I don't think I ever gave any app or website permission to log in my Google account, but good point, I will definitely investigate that.
Another thing I learned, is that there is a tool in the account settings to check if your email address is in the dark web. But seems mine is clean.
Well, I guess I will have to live with the fact I have someone stalking my account, a bit of a deception not to be able to set some extra restrictions, but well, it is a free account after all...
 

Blumlein 88

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My mail account shows being in the ATT data breach. Which is odd as I've no connection or business done with ATT in more than 15 years.

This will let you see if your address was part of the ATT breach and other places as well. I could tell from mine that indeed it was in the ATT breach that it was leaked and from other info that yes it goes back to a time previous to 15 years ago. Thanks AT&T you are the quality company I knew you were.

 
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antcollinet

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Hey guys,

This is a strange question for ASR, but i have been all the weekend trying to find out and ran our of resources, so I thought I would try my luck here as there are quite a few knowledgeable folks.

Since a couple of weeks, I am receiving verification codes to access my google account that I have not requested. It is becoming more and more frequent, as of now, I receive one or two every day. As you can imagine, it doesn’t feel very comfortable, even knowing they have not managed to get in. I have tried to contact google but after the usual questions it always ends up in “ask the community” in their forum, what I did, but nobody has answered.

I always receive the codes in the middle of the night, what tells me that most probably the request comes from oversees. I thought that I would like to restrict access based on location, what I understand is not a definitive solution but at least a little additional barrier.

And this is my question. Is there a way to activate some sort of “georestriction” in google accounts?

My research results are the following:

  1. Yes it is possible for corporate accounts (mine is not)
  2. There is not such setting in my google account settings that I could find
  3. Forum discussions about it that I could find are negative (not possible) but all are at least a few years old….

I know how to see the latest activity with geolocation, but I am afraid that if they manage to get in it will be too late + I don’t fancy having to check the recent activity of my account regularly from now on until… forever.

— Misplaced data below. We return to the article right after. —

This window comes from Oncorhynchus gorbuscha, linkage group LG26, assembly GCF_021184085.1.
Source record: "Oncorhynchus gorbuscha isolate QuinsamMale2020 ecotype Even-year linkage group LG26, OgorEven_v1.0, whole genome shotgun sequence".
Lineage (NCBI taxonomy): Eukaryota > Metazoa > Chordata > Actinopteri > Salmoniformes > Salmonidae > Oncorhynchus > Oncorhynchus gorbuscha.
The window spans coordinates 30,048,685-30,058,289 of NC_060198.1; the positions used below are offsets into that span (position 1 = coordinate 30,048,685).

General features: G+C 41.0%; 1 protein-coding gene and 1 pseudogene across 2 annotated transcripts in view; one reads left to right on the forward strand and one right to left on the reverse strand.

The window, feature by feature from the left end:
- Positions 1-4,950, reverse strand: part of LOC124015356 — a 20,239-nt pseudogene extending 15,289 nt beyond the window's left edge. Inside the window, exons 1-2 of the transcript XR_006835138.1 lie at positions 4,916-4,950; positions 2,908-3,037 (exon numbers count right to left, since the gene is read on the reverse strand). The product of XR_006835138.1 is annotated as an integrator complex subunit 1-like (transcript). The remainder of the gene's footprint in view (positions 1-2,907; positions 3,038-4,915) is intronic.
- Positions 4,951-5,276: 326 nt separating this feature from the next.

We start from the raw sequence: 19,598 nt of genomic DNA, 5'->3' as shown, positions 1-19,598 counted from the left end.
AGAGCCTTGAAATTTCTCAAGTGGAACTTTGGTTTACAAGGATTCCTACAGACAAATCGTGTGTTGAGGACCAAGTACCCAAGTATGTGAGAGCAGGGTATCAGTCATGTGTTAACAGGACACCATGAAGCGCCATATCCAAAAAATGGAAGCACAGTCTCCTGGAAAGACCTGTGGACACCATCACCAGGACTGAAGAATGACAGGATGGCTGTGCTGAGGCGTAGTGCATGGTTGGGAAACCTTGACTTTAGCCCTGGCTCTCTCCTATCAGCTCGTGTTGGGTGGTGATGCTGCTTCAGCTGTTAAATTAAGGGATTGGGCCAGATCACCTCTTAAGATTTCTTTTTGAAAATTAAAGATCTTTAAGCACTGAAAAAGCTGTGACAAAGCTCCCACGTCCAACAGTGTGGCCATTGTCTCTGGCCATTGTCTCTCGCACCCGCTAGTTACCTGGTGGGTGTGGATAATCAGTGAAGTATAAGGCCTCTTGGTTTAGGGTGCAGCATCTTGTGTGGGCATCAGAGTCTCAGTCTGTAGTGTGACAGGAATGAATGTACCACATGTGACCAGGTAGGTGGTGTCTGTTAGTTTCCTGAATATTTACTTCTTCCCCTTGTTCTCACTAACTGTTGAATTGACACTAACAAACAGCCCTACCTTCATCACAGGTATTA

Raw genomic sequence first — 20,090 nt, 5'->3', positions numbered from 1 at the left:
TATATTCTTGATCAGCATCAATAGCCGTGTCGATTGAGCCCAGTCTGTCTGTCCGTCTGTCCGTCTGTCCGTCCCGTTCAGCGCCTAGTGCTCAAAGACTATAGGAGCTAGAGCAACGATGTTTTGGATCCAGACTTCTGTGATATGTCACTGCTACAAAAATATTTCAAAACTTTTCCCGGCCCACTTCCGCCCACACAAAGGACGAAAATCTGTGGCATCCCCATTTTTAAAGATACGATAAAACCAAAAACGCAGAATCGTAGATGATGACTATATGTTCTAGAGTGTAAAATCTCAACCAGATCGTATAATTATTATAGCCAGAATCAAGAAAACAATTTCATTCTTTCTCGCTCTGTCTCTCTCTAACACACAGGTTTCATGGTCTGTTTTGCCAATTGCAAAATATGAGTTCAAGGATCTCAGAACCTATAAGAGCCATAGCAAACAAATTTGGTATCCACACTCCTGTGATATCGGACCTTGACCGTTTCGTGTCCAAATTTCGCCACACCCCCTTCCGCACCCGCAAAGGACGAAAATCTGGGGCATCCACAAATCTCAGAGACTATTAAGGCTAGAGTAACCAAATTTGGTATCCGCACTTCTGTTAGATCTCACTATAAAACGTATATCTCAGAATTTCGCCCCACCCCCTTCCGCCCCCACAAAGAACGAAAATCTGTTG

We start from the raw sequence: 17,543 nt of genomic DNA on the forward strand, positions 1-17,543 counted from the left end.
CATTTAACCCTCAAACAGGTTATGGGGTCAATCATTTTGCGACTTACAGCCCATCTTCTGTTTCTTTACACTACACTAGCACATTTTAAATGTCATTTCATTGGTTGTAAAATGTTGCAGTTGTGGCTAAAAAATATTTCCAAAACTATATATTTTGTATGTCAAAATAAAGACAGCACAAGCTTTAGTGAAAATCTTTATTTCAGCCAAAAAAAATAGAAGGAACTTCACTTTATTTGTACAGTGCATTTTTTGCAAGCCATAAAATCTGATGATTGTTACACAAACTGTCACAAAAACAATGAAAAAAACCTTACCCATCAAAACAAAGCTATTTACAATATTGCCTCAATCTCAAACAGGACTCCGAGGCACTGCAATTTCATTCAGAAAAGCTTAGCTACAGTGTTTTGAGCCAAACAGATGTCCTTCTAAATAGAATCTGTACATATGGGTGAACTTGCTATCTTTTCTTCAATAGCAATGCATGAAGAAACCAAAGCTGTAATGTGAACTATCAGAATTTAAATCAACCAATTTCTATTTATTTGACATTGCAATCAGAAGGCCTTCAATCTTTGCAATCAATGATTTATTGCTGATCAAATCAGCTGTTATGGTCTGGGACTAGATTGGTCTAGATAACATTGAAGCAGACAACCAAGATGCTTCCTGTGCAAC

Have you changed your password? As far as I know, you shouldn't get verification codes unless they have already entered the correct password. If you haven't, change it now.

Have you also checked they are being sent by google?
 
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MCH

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Have you changed your password? As far as I know, you shouldn't get verification codes unless they have already entered the correct password. If you haven't, change it now.

Have you also checked they are being sent by google?
Yes I did.
Not sure though that they need to know my password to make Google send a verification code. I believe they also send it when you go through the "forgotten password" process, as you might still be logged in in other device. I am not 100% sure though. In fact, this is also what the email from Google suggests: "someone might have typed your email address by mistake". But 20 times in two weeks? I don't think so.
The email is identical to other legit code emails that I have received. And it doesn't ask you to do anything, but it is true it contains a link.... It doesn't ask you to click but maybe the scammer expects that you end up clicking.... good catch, thanks.
Screenshot_20240429-152841.png

Holly crap! Now I see it is my Microsoft account, not my Google one :facepalm::facepalm::facepalm:
Not that it is less concerning but have been looking for the wrong thing. Sorry guys.

Wtf, Microsoft does provide more data, and indeed I have plenty of login attempts, from Russia, Philippines, Germany.... But seems that Microsoft allows geographic restrictions. Good!